As they increase in popularity, found-footage films become more and more polished. Movies like Devil’s Due and Into the Storm, purportedly shot on consumer-grade cameras by non-filmmakers, have a studio sparkle, photographed and presented in such a manner that contradicts the genre’s mock-doc ambitions. Hangar 10, a sci-fi chiller about evil extraterrestrials, bucks this trend by getting back to the Blair Witch basics of inelegant camerawork, crude image quality, and the sense that those wielding the cameras are indeed the amateurs they’re alleged to be. In fact, Daniel Myrick and Eduardo Sánchez’s 1999 trendsetter is Hangar 10’s most obvious forbearer, so much that most of its key sequences and story elements are essentially the same.
The film follows three amateur anthropologists—Gus (Robert Curtis), Sally (Abbie Salt), and Jake (Danny Shayler)—as they search for Saxon gold in the Rendlesham Forest, the site of reported UFO sightings in 1980 at nearby RAF Woodbridge, then occupied by the United States Air Force. The government restricts the area, so they have to sneak in after dark, and an odd encounter with a floating ball of light throws them off their path. Soon, they’re wondering aimlessly through the woods, bickering about their shared past—Gus is dating Sally, but Sally and Jake used to have a thing, so it’s complicated—and experiencing even more strange activity whenever the sun goes down.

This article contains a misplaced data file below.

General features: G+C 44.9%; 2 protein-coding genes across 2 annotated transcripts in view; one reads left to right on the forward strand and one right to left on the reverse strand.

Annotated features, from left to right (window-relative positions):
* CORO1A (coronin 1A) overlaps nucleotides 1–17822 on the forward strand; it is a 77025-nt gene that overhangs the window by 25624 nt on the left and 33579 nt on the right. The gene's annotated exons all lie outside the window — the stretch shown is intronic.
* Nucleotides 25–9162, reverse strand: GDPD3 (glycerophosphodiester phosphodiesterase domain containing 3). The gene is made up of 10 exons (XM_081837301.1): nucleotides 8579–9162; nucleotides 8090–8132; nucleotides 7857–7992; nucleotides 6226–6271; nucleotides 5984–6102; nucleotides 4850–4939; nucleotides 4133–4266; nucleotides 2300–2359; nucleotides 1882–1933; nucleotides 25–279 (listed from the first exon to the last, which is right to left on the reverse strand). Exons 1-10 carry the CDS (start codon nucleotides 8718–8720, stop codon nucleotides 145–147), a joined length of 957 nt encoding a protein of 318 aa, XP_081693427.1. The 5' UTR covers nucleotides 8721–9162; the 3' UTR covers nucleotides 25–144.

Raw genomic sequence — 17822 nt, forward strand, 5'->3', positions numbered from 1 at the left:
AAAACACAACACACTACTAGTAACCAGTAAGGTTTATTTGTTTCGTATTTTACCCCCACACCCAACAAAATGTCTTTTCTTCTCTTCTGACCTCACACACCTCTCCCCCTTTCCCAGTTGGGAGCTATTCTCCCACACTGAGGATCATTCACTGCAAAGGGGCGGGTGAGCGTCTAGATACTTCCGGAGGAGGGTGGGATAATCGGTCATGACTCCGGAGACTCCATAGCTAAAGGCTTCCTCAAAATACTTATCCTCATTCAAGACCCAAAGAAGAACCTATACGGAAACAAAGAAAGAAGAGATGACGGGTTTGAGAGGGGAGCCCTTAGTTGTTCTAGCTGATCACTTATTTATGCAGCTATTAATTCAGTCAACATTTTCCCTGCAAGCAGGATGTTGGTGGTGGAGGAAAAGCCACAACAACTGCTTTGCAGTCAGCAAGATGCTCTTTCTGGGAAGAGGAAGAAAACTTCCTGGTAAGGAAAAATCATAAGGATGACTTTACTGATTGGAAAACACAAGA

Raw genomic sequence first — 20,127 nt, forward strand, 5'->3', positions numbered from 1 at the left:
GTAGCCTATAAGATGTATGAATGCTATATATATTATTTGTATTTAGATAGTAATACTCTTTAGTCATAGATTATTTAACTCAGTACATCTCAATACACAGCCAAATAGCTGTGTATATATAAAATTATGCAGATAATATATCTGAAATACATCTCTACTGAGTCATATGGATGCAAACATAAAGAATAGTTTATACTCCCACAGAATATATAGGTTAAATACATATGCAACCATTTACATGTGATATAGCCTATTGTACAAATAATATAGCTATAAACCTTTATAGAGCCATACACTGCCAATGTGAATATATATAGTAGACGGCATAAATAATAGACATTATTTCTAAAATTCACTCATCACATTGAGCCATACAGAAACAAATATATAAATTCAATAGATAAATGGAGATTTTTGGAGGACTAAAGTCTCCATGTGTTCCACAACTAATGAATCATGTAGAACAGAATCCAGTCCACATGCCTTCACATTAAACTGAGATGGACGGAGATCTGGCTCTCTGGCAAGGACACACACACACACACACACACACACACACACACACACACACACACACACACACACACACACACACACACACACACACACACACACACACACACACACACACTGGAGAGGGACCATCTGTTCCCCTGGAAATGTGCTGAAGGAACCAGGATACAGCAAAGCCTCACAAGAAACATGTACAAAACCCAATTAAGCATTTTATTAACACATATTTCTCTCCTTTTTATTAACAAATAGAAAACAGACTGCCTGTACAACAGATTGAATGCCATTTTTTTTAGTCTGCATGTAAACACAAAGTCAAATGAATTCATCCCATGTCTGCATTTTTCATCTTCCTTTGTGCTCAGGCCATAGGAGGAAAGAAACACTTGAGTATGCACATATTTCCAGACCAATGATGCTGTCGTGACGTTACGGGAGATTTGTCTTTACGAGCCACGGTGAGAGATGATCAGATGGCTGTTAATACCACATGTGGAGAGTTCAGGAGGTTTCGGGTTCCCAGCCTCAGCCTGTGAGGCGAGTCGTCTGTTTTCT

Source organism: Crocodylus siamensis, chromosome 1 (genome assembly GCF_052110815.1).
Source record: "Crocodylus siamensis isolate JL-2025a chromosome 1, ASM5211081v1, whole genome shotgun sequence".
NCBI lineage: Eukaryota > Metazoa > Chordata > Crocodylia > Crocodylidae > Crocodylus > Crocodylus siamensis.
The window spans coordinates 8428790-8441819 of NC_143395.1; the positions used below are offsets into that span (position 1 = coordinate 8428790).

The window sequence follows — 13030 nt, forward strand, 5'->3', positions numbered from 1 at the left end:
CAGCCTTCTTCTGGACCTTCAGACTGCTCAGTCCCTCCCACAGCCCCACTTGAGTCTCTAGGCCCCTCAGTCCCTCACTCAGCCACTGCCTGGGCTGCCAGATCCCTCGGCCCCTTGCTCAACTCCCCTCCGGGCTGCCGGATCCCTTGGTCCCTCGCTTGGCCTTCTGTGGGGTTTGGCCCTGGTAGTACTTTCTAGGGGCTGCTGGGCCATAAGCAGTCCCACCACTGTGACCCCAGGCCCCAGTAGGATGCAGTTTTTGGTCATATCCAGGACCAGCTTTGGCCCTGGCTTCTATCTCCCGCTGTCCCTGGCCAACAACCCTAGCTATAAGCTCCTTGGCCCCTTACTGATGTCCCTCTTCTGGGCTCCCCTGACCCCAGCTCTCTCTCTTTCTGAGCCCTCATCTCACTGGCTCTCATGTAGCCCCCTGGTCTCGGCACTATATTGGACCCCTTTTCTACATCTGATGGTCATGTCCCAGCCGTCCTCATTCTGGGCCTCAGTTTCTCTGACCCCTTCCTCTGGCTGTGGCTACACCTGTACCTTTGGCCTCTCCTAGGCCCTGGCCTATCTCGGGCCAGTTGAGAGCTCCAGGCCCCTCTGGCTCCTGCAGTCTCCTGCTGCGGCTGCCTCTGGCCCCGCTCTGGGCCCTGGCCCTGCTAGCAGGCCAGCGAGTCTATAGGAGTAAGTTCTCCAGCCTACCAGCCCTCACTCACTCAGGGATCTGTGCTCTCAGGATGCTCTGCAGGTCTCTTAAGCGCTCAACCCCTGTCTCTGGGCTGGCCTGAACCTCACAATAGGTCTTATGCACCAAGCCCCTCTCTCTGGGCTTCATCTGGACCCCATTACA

Director Daniel Simpson stirs up quite a few scares using only available resources. Eerie, clearly inhuman sounds are heard in the distance, vague figures may or may not be lurking in the dark, and the dense woodland’s sheer vastness is often overpowering. And like The Blair Witch Project, the film’s simplistic imagery and lack of production value affords the narrative an air of plausibility, or, at the very least, the sense that what’s happening on screen exists in a tangible world and not a movie studio. That said, the film does occasionally include some computer-generated imagery, but Simpson ensures the overall image quality, which constantly resembles a YouTube video in mid-buffer, remains suitably low-grade, and it’s this commitment to making things look as cheap as possible that gives Hangar 10 its due cred.
But, beat for beat, Simpson and co-screenwriter Adam Preston’s script is virtually identical to that of The Blair Witch Project, from the way the group drifts in circles, tensions mounting and exacerbated by the unseen horror that haunts them, to the way they’re forced them out of their tent and into the dead of night. And the similarities don’t end there, as one character goes inevitably missing and the ensuing search leads the others right to the aliens’ trap. Some wobbly shooting and an ambiguous ending later, it’s easy to see how Simpson’s desire to return the found-footage genre to its roots resulted in cheap imitation.